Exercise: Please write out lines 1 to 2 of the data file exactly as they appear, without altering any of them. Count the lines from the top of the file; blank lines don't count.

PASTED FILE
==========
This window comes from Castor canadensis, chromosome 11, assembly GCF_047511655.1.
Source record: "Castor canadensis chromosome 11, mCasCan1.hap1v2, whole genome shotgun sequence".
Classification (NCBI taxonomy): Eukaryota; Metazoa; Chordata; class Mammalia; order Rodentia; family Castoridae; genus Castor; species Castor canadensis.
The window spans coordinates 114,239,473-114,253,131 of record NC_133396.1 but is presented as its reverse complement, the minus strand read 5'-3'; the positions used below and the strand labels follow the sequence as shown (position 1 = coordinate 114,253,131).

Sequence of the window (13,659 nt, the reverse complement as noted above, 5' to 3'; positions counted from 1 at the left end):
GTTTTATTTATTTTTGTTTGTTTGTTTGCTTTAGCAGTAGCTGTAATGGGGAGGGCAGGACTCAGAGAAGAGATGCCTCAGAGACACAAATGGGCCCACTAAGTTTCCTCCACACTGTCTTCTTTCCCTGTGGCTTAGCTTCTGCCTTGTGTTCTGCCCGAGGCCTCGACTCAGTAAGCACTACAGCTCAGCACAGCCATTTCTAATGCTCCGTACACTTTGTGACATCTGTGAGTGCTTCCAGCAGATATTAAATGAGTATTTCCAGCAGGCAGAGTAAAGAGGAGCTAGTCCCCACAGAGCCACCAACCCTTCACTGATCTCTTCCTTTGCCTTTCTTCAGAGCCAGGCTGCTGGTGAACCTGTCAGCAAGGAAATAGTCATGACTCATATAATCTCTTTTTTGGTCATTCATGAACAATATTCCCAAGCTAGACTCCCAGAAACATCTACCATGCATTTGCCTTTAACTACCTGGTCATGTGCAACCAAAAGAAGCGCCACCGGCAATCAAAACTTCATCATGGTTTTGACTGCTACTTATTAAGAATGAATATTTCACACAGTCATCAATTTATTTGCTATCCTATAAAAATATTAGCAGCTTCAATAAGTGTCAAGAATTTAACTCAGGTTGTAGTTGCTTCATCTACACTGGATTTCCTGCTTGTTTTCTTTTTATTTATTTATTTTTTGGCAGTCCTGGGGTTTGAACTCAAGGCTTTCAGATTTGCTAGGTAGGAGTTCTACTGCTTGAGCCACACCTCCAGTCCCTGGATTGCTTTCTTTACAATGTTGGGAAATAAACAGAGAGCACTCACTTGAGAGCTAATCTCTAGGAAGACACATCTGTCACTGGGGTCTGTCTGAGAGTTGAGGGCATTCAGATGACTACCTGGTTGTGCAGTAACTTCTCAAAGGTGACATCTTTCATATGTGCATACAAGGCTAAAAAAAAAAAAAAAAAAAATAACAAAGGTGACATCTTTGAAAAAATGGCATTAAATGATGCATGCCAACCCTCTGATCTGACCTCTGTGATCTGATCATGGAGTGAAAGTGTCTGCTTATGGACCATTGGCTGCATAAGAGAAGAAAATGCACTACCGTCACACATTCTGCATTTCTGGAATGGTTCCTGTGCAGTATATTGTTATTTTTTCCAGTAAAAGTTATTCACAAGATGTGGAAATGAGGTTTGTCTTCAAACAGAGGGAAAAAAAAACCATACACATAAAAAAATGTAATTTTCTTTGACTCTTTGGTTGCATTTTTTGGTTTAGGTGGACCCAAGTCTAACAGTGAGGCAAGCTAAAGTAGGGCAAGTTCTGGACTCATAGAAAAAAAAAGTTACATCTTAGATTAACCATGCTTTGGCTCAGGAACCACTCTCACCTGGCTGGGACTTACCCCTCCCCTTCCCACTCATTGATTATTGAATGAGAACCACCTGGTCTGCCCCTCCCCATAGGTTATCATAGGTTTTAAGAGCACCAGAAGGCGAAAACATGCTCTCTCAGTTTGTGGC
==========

This window comes from Castor canadensis, chromosome 11, assembly GCF_047511655.1.
Source record: "Castor canadensis chromosome 11, mCasCan1.hap1v2, whole genome shotgun sequence".